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Looking for suggestions on how to approach calculating the capacitance of a capacitor where the plates have an arbitrary shape. I've seen derivations of capacitance for a few highly symmetric arrangement (eg coaxial cylinders) but nothing like a general approach to predicting the measurable capacitance of arbitrary arrangements of plates.

Thanks for any suggestions or references.

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the problem comes with the calculation, integrating an arbitrary shape object is difficult to find the charge in capacitor plates... –  Vineet Menon Apr 20 '12 at 6:08
    
If it's arbitrary, it really depends--you can give yourself some differential equations and solve them, I guess. Of course, for any set of parallel plates, it's pretty easy :) –  Manishearth Apr 20 '12 at 6:36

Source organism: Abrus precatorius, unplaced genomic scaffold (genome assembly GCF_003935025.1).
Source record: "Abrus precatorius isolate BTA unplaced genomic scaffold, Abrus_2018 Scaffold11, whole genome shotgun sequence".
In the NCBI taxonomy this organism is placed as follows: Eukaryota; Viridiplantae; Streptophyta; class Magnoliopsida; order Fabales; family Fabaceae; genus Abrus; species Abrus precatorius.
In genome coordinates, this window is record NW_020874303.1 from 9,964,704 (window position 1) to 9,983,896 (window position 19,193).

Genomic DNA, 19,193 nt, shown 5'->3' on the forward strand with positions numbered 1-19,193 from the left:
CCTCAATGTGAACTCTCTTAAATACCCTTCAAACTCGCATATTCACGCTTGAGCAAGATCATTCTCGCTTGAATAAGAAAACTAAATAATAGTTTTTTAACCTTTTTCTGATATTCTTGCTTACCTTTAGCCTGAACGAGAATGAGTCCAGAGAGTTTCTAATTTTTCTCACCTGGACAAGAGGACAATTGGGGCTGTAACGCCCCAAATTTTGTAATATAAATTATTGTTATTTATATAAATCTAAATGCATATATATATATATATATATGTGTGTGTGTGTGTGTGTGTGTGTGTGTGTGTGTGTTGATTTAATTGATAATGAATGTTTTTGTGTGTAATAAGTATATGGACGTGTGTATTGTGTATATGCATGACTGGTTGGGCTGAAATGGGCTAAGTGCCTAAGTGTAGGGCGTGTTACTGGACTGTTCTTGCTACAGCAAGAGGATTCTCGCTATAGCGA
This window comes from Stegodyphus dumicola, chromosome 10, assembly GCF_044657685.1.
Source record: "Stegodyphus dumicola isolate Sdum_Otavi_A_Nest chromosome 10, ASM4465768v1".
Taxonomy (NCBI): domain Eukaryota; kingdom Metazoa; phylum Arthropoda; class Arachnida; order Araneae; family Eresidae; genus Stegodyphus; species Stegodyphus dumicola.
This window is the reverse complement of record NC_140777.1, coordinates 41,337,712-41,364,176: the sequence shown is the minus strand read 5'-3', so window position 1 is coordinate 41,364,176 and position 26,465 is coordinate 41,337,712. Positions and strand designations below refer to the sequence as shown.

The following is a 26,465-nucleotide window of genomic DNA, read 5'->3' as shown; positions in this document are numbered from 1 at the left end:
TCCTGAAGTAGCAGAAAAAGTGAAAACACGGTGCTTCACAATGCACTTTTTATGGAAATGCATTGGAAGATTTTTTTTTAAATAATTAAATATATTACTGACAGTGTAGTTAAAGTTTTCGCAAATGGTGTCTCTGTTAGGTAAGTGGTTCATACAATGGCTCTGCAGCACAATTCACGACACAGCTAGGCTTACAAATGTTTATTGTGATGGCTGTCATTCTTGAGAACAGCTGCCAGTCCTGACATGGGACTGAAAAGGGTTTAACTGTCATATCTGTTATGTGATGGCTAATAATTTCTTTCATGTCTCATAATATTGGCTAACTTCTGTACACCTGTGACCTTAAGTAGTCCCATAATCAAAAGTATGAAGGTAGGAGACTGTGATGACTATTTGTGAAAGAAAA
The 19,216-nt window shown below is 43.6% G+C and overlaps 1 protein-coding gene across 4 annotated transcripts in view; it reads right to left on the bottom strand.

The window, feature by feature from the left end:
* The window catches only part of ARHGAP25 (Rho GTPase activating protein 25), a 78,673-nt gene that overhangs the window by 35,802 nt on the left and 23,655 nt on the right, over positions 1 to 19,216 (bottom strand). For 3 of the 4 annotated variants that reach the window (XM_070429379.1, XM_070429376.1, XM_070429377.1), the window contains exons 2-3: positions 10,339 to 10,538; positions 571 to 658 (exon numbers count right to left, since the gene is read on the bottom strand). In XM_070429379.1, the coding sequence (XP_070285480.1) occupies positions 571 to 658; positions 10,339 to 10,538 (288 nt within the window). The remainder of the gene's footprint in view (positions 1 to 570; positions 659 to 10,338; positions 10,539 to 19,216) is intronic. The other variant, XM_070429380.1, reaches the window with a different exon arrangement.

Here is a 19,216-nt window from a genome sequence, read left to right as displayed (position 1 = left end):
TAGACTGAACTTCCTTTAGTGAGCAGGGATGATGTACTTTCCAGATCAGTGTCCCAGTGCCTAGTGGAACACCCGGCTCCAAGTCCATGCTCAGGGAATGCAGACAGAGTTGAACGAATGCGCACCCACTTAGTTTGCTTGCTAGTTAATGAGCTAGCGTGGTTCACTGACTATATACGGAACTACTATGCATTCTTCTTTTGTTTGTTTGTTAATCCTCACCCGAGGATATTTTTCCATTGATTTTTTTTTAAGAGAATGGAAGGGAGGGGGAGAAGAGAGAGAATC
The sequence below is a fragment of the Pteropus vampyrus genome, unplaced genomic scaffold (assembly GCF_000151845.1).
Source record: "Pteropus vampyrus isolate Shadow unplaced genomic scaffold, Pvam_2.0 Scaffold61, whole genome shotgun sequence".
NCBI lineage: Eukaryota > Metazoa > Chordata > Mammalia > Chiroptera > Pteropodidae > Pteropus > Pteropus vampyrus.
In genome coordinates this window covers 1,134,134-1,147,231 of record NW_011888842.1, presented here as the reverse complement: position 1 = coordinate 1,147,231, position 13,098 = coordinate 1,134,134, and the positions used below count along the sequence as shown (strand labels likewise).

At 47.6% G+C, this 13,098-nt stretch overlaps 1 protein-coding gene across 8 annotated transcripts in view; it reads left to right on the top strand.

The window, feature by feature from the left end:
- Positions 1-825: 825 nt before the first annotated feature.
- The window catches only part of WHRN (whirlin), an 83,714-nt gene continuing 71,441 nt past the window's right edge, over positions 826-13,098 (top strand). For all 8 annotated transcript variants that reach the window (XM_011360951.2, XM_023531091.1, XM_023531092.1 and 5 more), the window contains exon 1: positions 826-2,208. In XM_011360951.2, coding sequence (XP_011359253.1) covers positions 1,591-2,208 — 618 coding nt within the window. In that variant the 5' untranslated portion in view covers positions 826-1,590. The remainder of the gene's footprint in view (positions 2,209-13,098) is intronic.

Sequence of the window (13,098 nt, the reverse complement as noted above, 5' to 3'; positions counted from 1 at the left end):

... especially if these parallel plates can be taken to be practically infinitive ;) –  Pygmalion Apr 20 '12 at 7:40
    
check if this helps you (i havent read it completely) : docs.google.com/… –  Ashu Apr 20 '12 at 8:33
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1 Answer

up vote 2 down vote accepted

You make a grid, place your shapes on the grid, and solve Laplace's equation with a zero potential at infinity, and some potential on the grid. This will give you an electric field intensity at every point (the gradient of the potential), and you sum up the implied charge. The ratio Q/V is the capacitance.

This is mathematically optimal, and the only improvement is to use non-grid approximations, like expansion in harmonics at large distances, and superior higher-order methods in the interior of the grid. For Laplace's equation on modern computers, there is no issue--- even the worst algorithm will give you an answer to 1% accuracy on an arbitrary shape within a reasonable time.

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